Columbus Model 21
Columbus Vending Company, Columbus, OH, c. 1934, 13". This is a small peanut vendor meant to be used on bars and small store-top counters. It's made of cast iron, and almost all I've seen are finished in green porcelain. It has an octagonal base, and the correct globes are the large octagonal globe (#4) and the small octagonal globe (#3). Of these, the #3 globe is considered more desireable.
This model was usually equipped with an octagonal cast iron baseplate, a plain vertical coin slot and cover, and the same large-nippled lid that came with other Columbus of this era (such as the Model M), but was also available dolled up with any or all of the following features:
The Model 21 is a nice, compact machine that collectors seems to appreciate. Even a plain-Jane model in good condition is very attractive and desirable, and when you add any of the above accoutrements then demand can increase considerably.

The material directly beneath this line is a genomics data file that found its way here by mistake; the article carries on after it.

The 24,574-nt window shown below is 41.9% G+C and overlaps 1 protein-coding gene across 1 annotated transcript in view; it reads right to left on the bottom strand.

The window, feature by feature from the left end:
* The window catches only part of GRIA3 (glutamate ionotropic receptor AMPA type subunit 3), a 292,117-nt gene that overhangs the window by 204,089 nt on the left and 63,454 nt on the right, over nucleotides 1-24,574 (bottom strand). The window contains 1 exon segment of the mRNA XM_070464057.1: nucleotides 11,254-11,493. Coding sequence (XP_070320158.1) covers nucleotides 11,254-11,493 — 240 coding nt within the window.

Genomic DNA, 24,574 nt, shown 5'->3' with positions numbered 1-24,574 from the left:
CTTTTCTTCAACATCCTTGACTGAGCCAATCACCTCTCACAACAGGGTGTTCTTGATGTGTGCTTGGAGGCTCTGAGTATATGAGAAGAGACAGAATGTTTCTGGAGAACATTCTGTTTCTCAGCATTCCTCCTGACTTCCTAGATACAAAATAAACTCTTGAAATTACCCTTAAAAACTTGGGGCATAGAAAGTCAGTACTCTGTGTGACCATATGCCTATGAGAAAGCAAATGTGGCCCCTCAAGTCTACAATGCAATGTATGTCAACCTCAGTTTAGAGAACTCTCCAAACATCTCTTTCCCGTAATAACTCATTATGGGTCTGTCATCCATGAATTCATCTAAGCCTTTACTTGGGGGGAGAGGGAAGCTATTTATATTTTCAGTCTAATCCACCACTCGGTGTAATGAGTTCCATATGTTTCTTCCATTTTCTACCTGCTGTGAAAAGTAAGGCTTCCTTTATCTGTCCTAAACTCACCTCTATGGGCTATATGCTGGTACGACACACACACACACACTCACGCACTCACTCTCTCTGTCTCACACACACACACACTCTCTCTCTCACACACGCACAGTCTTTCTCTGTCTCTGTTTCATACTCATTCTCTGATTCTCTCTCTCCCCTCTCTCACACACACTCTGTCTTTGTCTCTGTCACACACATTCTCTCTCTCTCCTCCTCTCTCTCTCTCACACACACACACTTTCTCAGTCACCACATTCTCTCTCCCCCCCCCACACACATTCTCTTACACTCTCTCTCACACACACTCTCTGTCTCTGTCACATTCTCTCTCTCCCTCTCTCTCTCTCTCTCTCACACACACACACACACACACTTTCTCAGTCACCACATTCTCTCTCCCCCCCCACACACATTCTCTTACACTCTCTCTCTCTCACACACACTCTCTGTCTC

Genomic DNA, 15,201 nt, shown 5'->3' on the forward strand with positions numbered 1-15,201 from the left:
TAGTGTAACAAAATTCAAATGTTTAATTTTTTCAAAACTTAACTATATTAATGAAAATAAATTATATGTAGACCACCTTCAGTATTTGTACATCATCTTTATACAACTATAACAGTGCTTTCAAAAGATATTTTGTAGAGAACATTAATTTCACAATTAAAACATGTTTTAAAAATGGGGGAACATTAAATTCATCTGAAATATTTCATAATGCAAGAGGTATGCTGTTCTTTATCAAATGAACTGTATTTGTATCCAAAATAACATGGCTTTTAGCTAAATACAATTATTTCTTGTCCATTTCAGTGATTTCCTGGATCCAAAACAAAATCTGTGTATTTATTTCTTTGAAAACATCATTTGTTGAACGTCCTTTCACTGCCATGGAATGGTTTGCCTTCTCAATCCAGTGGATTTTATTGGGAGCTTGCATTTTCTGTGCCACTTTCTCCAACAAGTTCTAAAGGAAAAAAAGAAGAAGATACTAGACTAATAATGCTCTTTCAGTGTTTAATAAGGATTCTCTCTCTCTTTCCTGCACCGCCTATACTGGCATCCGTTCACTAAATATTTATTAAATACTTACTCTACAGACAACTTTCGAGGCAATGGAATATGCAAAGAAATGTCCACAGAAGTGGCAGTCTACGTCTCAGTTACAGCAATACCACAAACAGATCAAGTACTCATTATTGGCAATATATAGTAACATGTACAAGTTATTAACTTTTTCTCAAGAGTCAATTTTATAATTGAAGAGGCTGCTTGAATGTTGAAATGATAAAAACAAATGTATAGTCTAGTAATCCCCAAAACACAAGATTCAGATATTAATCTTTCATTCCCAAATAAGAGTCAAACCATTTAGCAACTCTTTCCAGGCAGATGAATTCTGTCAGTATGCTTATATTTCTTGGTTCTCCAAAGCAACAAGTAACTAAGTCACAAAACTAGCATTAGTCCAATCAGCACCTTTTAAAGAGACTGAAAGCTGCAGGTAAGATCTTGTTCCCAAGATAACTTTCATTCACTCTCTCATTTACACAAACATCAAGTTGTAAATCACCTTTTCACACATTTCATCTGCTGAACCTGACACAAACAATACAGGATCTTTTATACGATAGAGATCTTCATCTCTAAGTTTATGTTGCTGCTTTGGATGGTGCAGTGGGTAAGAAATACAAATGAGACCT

- A working lamp. According the picture in Silent Salesmen Too, the lamp fixture attached to the lid and didn't extend in any way into the rest of the machine. This required a "lampshade lid," an example of which is on the machine pictured above. Under the aluminum cover is a hole in the center of the lid, through which a thin lamp pole could be routed and secured when the aluminum cover is removed. These lids are hard to find but aren't rare. I've seen several Columbus 21's with lamp fixtures, but I don't know if they were original or if they were created later from a common lamp and a lampshade lid.
- A base from which protruded 2 pentagonal ashtrays. There were 2 styles of the "ashtray base," one that placed the ashtrays at the 9 and 3 o'clock positions and a later one that placed them at the 10 and 2 o'clock positions and therefore took up a little less counter space. The second style seems to be harder to find. I know of only one original set of ashtrays, although the base has been recast, so be careful.
- A Pac-Man-type slug rejector. Although the body of this slug rejector is relatively common, the Model 21 needs a slug rejector with a vertical mount rather than the horizontal mount seen on almost all other Pac-Man-type slug rejectors. The example above has one of these slug rejectors. I don't know that this rejector is technically "rare," but it's quite hard to find; I've seen only one or 2 in a dozen years.
The example above is 100% original.
Many thanks to Roy Leatherberry for his critical review of this page.
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